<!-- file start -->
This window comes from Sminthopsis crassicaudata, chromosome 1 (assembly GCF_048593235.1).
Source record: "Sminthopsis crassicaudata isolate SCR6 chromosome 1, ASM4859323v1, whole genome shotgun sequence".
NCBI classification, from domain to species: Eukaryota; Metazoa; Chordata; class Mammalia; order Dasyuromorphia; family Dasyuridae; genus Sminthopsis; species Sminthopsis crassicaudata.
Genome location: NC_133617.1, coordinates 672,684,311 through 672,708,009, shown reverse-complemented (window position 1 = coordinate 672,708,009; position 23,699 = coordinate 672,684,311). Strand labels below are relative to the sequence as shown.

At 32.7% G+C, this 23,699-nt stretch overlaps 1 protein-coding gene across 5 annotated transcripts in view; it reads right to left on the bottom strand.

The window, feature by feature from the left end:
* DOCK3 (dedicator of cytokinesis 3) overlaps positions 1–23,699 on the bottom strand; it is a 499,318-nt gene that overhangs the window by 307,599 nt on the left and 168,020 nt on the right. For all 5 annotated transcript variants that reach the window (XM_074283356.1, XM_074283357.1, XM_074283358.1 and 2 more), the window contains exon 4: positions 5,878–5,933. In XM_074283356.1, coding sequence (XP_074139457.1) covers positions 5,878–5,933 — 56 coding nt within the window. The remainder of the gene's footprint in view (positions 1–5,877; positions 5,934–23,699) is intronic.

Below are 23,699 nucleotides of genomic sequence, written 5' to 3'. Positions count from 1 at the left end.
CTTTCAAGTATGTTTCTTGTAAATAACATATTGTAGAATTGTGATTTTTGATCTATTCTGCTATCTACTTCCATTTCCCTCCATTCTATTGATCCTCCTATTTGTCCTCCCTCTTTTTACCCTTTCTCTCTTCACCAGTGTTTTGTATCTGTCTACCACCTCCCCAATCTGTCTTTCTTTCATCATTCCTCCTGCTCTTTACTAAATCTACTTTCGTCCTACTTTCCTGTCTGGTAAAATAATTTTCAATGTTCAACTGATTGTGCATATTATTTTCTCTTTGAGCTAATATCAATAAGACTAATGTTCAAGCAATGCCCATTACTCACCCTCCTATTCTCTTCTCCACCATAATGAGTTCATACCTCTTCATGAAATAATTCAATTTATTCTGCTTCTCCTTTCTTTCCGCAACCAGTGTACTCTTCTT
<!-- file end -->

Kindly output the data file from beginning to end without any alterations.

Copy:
This window comes from Sminthopsis crassicaudata, chromosome 1 (assembly GCF_048593235.1).
Source record: "Sminthopsis crassicaudata isolate SCR6 chromosome 1, ASM4859323v1, whole genome shotgun sequence".
NCBI classification, from domain to species: Eukaryota; Metazoa; Chordata; class Mammalia; order Dasyuromorphia; family Dasyuridae; genus Sminthopsis; species Sminthopsis crassicaudata.
Genome location: NC_133617.1, coordinates 672,684,311 through 672,708,009, shown reverse-complemented (window position 1 = coordinate 672,708,009; position 23,699 = coordinate 672,684,311). Strand labels below are relative to the sequence as shown.

At 32.7% G+C, this 23,699-nt stretch overlaps 1 protein-coding gene across 5 annotated transcripts in view; it reads right to left on the bottom strand.

The window, feature by feature from the left end:
* DOCK3 (dedicator of cytokinesis 3) overlaps positions 1–23,699 on the bottom strand; it is a 499,318-nt gene that overhangs the window by 307,599 nt on the left and 168,020 nt on the right. For all 5 annotated transcript variants that reach the window (XM_074283356.1, XM_074283357.1, XM_074283358.1 and 2 more), the window contains exon 4: positions 5,878–5,933. In XM_074283356.1, coding sequence (XP_074139457.1) covers positions 5,878–5,933 — 56 coding nt within the window. The remainder of the gene's footprint in view (positions 1–5,877; positions 5,934–23,699) is intronic.

Below are 23,699 nucleotides of genomic sequence, written 5' to 3'. Positions count from 1 at the left end.
CTTTCAAGTATGTTTCTTGTAAATAACATATTGTAGAATTGTGATTTTTGATCTATTCTGCTATCTACTTCCATTTCCCTCCATTCTATTGATCCTCCTATTTGTCCTCCCTCTTTTTACCCTTTCTCTCTTCACCAGTGTTTTGTATCTGTCTACCACCTCCCCAATCTGTCTTTCTTTCATCATTCCTCCTGCTCTTTACTAAATCTACTTTCGTCCTACTTTCCTGTCTGGTAAAATAATTTTCAATGTTCAACTGATTGTGCATATTATTTTCTCTTTGAGCTAATATCAATAAGACTAATGTTCAAGCAATGCCCATTACTCACCCTCCTATTCTCTTCTCCACCATAATGAGTTCATACCTCTTCATGAAATAATTCAATTTATTCTGCTTCTCCTTTCTTTCCGCAACCAGTGTACTCTTCTT